In the past installers, particularly the smaller ones, haven’t used systems because they didn’t like the idea, they weren’t mobile and the systems weren’t particularly designed for the trade. That’s now all changing with the new generation of smartphone and tablet-based systems. The field trade industry is less computerised than almost any other business area and that’s been for good reasons. Those reasons are now gone and installers have the chance to share in the benefits that other businesses have been enjoying for years.

A single business system can now manage everything. This includes staff schedules, team tracking, keeping details of customers and communicating with them, project management, raising gas safety documentation, generating quotes and invoices and more. The result is less time spent on paperwork, faster quoting, quicker invoicing and not having piles of paper everywhere.

Optimise your staff

Having great people is the biggest predictor of success in business. Without them, you can’t grow.

That’s why the first rule is to recruit good staff. When there is pressure to try and recruit quickly, it can be tempting to settle for mediocre people, or even worse.

That’s always a bad idea as having to dismiss people and then find replacements takes much more effort than getting it right in the first place. Bad staff upset customers and their work ends up with refunds and disputes. They are less productive. Even if they are cheap it’s a bad deal. They demotivate others as well, who tend to wonder why they bother when poor work is tolerated and they have to cover for it. They need constant watching and managing else they will create endless problems. Don’t recruit them in the first place.

Here are some tips to recruit the good ones:

* The more you see, the more likely you are to get the good ones. Don’t skimp on paying recruitment fees where necessary.

* Look at their job history record. Lots of short stays at jobs suggests problems. Previous pay rises and promotions suggest the opposite.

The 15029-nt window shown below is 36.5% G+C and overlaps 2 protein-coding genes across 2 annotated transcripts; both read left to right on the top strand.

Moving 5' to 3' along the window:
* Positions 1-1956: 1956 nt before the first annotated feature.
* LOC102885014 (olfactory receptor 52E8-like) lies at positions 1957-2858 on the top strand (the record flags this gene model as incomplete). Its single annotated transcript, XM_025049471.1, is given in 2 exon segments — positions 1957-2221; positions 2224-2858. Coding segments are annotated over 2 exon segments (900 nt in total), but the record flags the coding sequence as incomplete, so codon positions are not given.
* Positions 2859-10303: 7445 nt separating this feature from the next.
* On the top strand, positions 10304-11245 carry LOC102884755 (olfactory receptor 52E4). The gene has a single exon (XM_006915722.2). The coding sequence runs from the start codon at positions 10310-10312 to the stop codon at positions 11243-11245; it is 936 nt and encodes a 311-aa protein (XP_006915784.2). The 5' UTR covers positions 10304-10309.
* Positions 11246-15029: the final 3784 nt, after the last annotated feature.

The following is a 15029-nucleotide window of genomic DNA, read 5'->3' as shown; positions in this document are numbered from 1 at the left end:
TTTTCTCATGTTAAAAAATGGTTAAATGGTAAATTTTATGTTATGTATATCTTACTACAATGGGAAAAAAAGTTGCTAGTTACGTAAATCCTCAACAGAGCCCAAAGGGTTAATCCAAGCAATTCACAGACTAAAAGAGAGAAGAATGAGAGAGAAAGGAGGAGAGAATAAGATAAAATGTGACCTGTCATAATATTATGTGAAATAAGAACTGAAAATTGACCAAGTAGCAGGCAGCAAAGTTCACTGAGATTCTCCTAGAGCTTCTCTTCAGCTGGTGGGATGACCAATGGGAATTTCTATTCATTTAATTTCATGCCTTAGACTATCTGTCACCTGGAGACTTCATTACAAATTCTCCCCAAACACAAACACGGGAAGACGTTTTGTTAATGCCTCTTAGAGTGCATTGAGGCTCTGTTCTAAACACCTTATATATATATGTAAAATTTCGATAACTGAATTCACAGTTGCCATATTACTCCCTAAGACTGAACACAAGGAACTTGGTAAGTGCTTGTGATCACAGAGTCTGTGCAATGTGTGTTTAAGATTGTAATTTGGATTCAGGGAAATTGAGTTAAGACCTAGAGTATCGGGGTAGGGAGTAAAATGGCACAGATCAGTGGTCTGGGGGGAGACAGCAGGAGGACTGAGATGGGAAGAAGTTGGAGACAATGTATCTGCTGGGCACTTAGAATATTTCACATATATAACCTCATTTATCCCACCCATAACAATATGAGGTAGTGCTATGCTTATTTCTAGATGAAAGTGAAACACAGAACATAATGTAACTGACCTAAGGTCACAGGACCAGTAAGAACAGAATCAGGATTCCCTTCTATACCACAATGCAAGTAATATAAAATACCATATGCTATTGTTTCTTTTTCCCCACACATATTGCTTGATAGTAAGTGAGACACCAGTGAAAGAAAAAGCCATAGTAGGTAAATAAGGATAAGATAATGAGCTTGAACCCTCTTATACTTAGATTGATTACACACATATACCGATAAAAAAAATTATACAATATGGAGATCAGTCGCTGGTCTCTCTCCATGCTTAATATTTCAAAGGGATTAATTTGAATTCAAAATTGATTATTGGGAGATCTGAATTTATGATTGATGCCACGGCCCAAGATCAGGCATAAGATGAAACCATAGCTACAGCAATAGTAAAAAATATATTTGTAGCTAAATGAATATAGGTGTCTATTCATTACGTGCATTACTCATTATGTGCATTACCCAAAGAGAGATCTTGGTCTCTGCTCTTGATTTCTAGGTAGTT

* Take up references and always try to call. Most referees try be as positive as they can, but the longer you talk, the more you get the unvarnished truth.

* If you can, bring people in for a day’s work so you can both see how well they fit in. There’s nothing like seeing their real work.

Once you have great staff on board, you want to keep them motivated. Here are some of the do’s and don’ts:

* Keep the lines of communication open. Explain details of jobs and your priorities, they aren’t mind readers. Ask for their opinion on everything happening in the business. The biggest complaints from staff are that nobody asked me and nobody told me.

* When someone has put in great performance, praise them in public. Great work warrants immediate praise.

* Always save any rebuke for a private meeting. Public humiliation will always prevent the person hearing what you want to say and is the most demotivating thing you can ever do. Other staff that initially wanted them pulled up can instead become embarrassed and sympathetic.

* Try to make any meeting to correct staff as soon after the problem arises as possible. Letting things slide is easier short term but much harder in the long run. Ensure that everything you say is as constructive as possible and ask questions. Never give them a hard time to get revenge or make yourself feel better.

* Never emphasise that “this is my business”. You want employees to behave as if it is their business too, not yours.

* Remember people will be motivated when they feel treated fairly and can take pride in their job. Following the advice on communicating with them is always a good start.

* Also remember that a high salary is not a motivator but a belief that they are underpaid is a huge demotivator. That’s why you have to watch the difference between salaries.

In ending

Sometimes we can make things too complicated in business and I expect that you will find some of the ideas here obvious! The problem is that getting around to doing the obvious can be a challenge. My hope is that this article is an encouragement to get on with it. Good luck!

Emma Dyer